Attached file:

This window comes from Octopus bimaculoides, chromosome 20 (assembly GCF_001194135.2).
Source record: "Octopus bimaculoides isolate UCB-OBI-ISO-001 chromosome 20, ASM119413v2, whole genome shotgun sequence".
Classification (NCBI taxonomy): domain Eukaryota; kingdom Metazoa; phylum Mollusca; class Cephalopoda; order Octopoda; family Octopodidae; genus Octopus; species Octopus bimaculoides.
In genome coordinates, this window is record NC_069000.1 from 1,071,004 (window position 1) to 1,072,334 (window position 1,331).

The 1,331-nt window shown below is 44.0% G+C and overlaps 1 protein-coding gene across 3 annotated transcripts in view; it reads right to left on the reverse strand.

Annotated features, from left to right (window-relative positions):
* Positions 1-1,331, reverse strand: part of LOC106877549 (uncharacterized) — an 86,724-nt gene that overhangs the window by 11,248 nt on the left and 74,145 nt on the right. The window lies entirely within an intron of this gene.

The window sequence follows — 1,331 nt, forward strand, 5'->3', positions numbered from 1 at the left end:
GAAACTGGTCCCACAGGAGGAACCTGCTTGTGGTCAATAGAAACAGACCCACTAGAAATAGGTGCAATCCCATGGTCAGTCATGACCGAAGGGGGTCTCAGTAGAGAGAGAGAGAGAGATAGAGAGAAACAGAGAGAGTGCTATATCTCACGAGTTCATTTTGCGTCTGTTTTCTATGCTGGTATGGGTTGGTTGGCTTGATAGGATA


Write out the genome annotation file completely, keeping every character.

This window comes from Octopus bimaculoides, chromosome 20 (assembly GCF_001194135.2).
Source record: "Octopus bimaculoides isolate UCB-OBI-ISO-001 chromosome 20, ASM119413v2, whole genome shotgun sequence".
Classification (NCBI taxonomy): domain Eukaryota; kingdom Metazoa; phylum Mollusca; class Cephalopoda; order Octopoda; family Octopodidae; genus Octopus; species Octopus bimaculoides.
In genome coordinates, this window is record NC_069000.1 from 1,071,004 (window position 1) to 1,072,334 (window position 1,331).

The 1,331-nt window shown below is 44.0% G+C and overlaps 1 protein-coding gene across 3 annotated transcripts in view; it reads right to left on the reverse strand.

Annotated features, from left to right (window-relative positions):
* Positions 1-1,331, reverse strand: part of LOC106877549 (uncharacterized) — an 86,724-nt gene that overhangs the window by 11,248 nt on the left and 74,145 nt on the right. The window lies entirely within an intron of this gene.

The window sequence follows — 1,331 nt, forward strand, 5'->3', positions numbered from 1 at the left end:
GAAACTGGTCCCACAGGAGGAACCTGCTTGTGGTCAATAGAAACAGACCCACTAGAAATAGGTGCAATCCCATGGTCAGTCATGACCGAAGGGGGTCTCAGTAGAGAGAGAGAGAGAGATAGAGAGAAACAGAGAGAGTGCTATATCTCACGAGTTCATTTTGCGTCTGTTTTCTATGCTGGTATGGGTTGGTTGGCTTGATAGGATA